Some that experience anxiety while driving often report an inability to breathe normally. They may have feelings of being unable to take a deep breath, as if their throat or chest were closing in. They may find themselves gasping and gulping for air or with fears of suffocating, having a heart attack or lung disorder. Fears of losing control may present themselves stemming from the perceived inability to control one’s own breathing. All of these situations are common with the panic that relates to a fear of driving and causes discomfort and more advanced symptoms, but none are physically dangerous. The goal in learning to breathe properly is not to prevent suffocation or any physical problem, which won’t occur anyway, but to prevent the uncomfortable sensations that result from breathing in this manner. The body can be trained to use proper breathing using simple techniques.

The act of over breathing, or hyperventilating, results in the body taking in far too much carbon dioxide than is needed. Take a look at just some of the symptoms caused by hyperventilation and see if they look at all familiar:

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  • Sensations of choking
  • Sweating
  • Heartburn
  • Difficulty in swallowing
  • Numbness or tingling in extremities
  • Vision disturbances
  • Muscular shaking
  • Chest pain
  • Dizziness
  • Racing heart

In all likelihood at least some of the above are sensations of anxiety you experience while driving that you never before attributed to your breathing style during anxiety. Learning to breathe properly can reduce or eliminate a wide range of symptoms associated with the fear of driving. You may not even be aware that you’re breathing improperly. You may also not be hyperventilating in the familiar sense that you may have seen in movies, where the person is gasping for air and they put a paper bag over the mouth (to slow the rate of exhaled carbon dioxide), it’s almost always much less obvious than that. The anxious driver is frequently unaware that they are over breathing, but it only take a small change in the mix of oxygen to carbon dioxide to be upset to cause panic-like symptoms and additional anxiety. You may also find yourself holding your breath, which results in a similar list of problems.

One of the most widely taught methods of breathing for anxiety and panic is controlled, diaphragmatic breathing. It has been widely known that people with general anxiety or panic tend to breathe from their chest (thoracic) and not their stomach (diaphragmatic). It’ easy to tell which you are breathing from whether in everyday situations or while working on your fear of driving.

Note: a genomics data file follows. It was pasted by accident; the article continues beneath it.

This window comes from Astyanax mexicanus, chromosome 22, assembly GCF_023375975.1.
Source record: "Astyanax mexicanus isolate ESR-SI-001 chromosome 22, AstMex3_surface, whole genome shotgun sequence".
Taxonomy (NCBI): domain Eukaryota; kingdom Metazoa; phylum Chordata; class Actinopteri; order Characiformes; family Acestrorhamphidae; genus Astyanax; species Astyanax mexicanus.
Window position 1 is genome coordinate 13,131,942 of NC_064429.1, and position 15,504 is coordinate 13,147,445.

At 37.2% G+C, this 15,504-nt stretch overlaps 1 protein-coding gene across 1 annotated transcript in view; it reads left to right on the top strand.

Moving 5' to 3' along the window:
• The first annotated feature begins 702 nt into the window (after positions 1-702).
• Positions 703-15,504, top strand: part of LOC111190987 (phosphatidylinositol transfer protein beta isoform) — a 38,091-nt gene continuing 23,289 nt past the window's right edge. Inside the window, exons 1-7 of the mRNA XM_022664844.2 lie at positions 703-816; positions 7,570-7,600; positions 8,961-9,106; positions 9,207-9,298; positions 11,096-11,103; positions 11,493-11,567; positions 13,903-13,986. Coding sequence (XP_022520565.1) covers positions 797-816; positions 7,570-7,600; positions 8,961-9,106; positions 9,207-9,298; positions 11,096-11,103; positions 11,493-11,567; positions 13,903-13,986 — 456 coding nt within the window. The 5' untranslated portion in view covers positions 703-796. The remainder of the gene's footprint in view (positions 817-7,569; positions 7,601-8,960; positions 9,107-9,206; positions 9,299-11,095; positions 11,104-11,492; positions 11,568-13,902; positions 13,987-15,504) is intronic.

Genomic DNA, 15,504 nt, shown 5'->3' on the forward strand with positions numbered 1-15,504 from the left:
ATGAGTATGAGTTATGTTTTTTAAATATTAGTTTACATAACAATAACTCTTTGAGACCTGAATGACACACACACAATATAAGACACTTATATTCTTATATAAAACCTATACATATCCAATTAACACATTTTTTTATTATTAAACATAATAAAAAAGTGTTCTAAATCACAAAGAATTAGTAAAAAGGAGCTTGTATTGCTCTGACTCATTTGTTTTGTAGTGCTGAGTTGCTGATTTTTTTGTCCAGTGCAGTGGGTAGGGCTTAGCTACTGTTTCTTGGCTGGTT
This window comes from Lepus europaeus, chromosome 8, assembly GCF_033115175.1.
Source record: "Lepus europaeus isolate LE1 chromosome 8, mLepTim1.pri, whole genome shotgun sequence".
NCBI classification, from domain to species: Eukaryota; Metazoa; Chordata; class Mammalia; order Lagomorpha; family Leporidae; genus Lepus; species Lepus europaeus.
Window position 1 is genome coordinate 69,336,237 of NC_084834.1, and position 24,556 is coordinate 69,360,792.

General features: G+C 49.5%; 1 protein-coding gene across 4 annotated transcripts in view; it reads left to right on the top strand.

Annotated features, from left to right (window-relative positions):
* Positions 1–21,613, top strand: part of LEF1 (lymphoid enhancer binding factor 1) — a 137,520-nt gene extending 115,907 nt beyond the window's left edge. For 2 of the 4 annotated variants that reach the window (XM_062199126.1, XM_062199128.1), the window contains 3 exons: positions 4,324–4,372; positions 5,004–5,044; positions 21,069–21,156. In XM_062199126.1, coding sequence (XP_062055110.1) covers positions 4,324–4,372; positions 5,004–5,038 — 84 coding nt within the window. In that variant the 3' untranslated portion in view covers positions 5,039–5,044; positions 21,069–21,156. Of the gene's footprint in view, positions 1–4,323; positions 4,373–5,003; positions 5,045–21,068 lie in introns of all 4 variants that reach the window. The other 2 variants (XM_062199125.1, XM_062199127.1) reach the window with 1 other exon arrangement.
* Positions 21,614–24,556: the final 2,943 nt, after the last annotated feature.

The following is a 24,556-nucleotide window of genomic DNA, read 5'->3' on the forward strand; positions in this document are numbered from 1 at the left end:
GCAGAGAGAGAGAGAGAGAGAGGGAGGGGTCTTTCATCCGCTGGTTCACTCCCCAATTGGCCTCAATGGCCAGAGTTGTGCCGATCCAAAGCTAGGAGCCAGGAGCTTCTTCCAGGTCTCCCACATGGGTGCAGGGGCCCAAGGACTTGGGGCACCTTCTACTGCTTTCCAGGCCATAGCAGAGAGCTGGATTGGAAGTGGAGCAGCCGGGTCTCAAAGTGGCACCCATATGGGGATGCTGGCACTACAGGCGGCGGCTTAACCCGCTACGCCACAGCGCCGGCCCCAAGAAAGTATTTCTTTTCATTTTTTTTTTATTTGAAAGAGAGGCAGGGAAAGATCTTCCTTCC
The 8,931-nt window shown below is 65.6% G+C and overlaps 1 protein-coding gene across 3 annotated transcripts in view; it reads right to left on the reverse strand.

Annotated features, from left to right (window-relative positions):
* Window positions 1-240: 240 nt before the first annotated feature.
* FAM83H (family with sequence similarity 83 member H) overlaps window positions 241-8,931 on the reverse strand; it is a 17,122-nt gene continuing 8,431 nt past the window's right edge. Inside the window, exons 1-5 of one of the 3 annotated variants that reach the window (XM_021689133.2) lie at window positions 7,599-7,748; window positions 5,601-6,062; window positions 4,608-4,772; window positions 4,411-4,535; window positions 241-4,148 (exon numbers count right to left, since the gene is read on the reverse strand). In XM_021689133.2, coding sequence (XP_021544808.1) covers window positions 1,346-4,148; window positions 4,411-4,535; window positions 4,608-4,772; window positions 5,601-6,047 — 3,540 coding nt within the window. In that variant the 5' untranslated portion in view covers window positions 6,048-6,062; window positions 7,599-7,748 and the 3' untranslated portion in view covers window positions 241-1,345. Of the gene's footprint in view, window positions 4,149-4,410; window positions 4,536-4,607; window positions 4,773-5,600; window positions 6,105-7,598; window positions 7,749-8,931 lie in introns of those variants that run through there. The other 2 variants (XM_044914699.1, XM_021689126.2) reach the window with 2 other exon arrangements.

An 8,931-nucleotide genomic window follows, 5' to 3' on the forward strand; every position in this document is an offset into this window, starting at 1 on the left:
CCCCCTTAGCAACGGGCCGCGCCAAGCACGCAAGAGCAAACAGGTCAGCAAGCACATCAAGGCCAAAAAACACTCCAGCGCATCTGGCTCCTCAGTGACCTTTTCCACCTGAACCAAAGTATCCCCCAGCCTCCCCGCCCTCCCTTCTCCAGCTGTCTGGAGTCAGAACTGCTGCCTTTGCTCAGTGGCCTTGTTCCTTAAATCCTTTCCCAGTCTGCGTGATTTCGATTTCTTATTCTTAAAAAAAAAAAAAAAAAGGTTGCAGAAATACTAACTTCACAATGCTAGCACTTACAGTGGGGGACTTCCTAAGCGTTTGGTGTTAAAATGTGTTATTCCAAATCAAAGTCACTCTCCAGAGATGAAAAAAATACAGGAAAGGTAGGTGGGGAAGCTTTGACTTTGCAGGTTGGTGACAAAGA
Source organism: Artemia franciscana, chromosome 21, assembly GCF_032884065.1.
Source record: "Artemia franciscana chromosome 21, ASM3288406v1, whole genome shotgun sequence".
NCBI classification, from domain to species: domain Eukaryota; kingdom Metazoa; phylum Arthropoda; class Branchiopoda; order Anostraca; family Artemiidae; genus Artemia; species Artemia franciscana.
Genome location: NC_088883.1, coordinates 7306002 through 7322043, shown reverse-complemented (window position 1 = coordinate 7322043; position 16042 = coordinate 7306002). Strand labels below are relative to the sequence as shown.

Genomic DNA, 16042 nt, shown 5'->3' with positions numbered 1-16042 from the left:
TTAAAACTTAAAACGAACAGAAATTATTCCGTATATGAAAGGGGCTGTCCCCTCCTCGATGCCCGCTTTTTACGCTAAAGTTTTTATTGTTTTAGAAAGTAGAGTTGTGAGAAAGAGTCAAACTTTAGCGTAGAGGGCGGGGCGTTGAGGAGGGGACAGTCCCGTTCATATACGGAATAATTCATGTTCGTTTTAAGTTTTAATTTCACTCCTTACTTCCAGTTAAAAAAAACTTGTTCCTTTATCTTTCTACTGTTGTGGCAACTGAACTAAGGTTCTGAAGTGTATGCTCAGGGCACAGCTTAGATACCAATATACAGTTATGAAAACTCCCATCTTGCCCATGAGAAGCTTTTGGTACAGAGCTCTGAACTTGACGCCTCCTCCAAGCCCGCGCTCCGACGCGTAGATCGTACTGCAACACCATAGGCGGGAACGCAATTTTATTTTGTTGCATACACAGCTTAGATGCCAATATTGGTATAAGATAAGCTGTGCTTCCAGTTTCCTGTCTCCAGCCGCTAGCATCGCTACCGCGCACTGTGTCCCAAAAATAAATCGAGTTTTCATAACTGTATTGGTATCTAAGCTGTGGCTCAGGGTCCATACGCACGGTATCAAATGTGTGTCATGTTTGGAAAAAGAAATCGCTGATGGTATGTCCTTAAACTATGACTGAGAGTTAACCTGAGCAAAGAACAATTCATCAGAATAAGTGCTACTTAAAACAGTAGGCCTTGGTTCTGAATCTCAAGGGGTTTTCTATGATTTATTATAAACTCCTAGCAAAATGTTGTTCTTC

Place one hand on your stomach, and the other on your chest, right over the breastbone. We’re going to use your hands to determine what muscles you are using to breathe. As you breathe, pay attention to which hand is rising and which is falling. If it is mostly or exclusively the hand on your chest, you aren’t breathing from your diaphragm and need to work on teaching your body to breathe from the lower lungs. If it is only the hand on your belly moving, then you’re breathing well in this situation but should recheck your breathing when anxious to ensure you maintain your breathing pattern. Sometimes people are reluctant to believe that they’re breathing incorrectly, but simply look at the way a baby or dog breathes, they breathe in a relaxed manner with their bellies moving up and down, their chest stays still. This is the way nature intended us to breathe and where we must return.

If you find yourself needing to correct your breathe, below is a basic exercise that should be done as often as possible to retrain yourself. we typically advise that at the top of every hour, you check where you’re breathing from and correct if necessary. Setting an hourly alarm on your watch is a fantastic idea. With enough work you’ll actually move your unconscious breathe from the upper lung to the lower lung and experience greatly reduced anxiety and physical symptoms of tension.

  1. Place one hand on your navel, and the other on your chest, right over the breastbone.
  2. Exhale completely. Drop your shoulders and relax your muscles as you do so, pay particular attention to the muscles of your face and upper body. Release all th tension you’re holding on to.
  3. Pause for three seconds.
  4. Inhale SLOWLY through your nose by pushing your stomach out, not your chest. Visualize yourself breathing in and out through your navel. Your chest hand should stay relatively stationary, while your lower hand rises and falls.

There is also a more advanced breathing technique that can help you in the midst of an anxiety or panic attack to actually play a role in eliminating the fearful feelings. The Driving Fear Program does an excellent job of teaching the strategy to assist those with more bothersome anxiety, panic, or phobias related to the fear of driving or specific driving situations such as highway driving or driving over bridges.